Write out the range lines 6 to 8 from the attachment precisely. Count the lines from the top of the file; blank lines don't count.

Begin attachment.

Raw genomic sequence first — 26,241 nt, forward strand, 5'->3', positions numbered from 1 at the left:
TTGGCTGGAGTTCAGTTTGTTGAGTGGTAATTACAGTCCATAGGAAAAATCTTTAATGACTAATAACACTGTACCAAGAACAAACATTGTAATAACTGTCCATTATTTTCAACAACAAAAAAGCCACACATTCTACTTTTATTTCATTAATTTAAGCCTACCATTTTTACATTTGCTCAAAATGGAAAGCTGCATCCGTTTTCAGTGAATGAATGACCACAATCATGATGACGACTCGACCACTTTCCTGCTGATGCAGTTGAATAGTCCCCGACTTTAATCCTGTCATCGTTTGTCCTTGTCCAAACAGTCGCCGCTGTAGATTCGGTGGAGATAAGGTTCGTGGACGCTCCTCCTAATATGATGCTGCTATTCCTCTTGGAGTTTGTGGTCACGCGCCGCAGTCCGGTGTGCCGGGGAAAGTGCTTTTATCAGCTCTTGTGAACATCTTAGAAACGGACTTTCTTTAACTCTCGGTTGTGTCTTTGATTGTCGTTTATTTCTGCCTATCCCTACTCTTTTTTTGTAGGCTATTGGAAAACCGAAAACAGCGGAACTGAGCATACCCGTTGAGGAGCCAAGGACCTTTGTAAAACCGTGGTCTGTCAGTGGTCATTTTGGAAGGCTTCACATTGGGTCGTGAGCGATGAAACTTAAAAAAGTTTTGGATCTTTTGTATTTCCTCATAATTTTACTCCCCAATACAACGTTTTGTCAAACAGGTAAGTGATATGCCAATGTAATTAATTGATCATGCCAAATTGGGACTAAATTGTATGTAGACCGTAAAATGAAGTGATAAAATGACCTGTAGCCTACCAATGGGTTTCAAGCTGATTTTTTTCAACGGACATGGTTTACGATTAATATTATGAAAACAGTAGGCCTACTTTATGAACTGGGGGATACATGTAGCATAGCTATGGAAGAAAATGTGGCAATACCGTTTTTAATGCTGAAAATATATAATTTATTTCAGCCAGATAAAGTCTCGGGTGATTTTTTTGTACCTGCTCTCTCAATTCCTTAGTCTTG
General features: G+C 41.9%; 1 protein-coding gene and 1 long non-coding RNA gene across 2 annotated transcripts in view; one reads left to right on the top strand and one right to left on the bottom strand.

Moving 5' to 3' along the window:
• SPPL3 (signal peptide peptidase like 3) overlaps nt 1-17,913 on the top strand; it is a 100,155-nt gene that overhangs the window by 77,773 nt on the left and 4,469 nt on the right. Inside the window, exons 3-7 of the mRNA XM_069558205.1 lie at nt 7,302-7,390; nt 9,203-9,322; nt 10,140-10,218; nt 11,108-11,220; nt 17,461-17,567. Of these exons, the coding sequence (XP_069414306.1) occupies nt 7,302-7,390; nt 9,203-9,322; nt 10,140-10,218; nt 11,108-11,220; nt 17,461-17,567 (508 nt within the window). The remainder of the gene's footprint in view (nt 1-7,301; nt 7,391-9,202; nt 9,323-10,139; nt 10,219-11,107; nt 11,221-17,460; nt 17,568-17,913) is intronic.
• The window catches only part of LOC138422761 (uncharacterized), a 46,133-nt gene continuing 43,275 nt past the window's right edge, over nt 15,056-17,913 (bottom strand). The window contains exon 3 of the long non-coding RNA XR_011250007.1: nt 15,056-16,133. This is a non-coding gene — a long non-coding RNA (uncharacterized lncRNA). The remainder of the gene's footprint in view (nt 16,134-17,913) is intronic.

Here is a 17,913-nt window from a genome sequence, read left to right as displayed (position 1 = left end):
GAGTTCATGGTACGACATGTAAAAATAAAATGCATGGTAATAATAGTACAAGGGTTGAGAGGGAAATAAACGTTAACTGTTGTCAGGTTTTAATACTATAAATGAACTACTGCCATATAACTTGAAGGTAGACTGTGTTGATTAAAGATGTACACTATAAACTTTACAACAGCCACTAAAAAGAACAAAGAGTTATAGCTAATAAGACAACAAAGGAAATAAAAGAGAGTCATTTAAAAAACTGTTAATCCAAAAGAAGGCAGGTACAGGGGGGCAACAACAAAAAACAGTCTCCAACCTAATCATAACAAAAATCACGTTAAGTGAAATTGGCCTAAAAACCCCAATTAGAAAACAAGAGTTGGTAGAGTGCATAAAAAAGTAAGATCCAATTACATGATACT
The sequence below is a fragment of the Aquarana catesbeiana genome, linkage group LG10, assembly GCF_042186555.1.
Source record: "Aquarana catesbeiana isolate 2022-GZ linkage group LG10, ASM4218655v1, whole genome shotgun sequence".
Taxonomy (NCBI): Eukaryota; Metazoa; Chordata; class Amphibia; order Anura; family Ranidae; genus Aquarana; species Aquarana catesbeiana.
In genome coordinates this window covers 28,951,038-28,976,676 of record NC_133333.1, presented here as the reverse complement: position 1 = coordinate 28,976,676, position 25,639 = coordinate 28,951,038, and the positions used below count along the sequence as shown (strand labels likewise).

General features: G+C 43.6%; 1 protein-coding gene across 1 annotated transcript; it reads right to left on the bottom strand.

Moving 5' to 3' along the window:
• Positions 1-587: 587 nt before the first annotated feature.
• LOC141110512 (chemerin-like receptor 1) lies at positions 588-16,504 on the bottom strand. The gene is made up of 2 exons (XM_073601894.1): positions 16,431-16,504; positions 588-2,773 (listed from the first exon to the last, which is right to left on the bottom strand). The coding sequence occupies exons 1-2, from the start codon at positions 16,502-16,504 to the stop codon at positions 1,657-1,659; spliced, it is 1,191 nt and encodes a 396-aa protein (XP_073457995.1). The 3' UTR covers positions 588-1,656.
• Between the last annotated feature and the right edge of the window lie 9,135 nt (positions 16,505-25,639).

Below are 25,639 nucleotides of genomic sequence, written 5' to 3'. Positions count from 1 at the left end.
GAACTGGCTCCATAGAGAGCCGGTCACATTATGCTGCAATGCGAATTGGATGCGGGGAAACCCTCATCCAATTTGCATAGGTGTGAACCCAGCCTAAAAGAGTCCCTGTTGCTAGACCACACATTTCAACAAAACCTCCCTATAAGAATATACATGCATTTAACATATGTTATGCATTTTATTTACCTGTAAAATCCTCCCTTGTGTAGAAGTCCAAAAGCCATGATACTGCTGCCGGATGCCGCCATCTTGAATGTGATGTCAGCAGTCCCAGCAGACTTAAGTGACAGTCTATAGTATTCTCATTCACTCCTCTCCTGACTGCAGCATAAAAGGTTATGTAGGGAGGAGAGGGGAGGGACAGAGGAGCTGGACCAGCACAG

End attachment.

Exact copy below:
• The window catches only part of LOC138422761 (uncharacterized), a 46,133-nt gene continuing 43,275 nt past the window's right edge, over nt 15,056-17,913 (bottom strand). The window contains exon 3 of the long non-coding RNA XR_011250007.1: nt 15,056-16,133. This is a non-coding gene — a long non-coding RNA (uncharacterized lncRNA). The remainder of the gene's footprint in view (nt 16,134-17,913) is intronic.

Here is a 17,913-nt window from a genome sequence, read left to right as displayed (position 1 = left end):
GAGTTCATGGTACGACATGTAAAAATAAAATGCATGGTAATAATAGTACAAGGGTTGAGAGGGAAATAAACGTTAACTGTTGTCAGGTTTTAATACTATAAATGAACTACTGCCATATAACTTGAAGGTAGACTGTGTTGATTAAAGATGTACACTATAAACTTTACAACAGCCACTAAAAAGAACAAAGAGTTATAGCTAATAAGACAACAAAGGAAATAAAAGAGAGTCATTTAAAAAACTGTTAATCCAAAAGAAGGCAGGTACAGGGGGGCAACAACAAAAAACAGTCTCCAACCTAATCATAACAAAAATCACGTTAAGTGAAATTGGCCTAAAAACCCCAATTAGAAAACAAGAGTTGGTAGAGTGCATAAAAAAGTAAGATCCAATTACATGATACT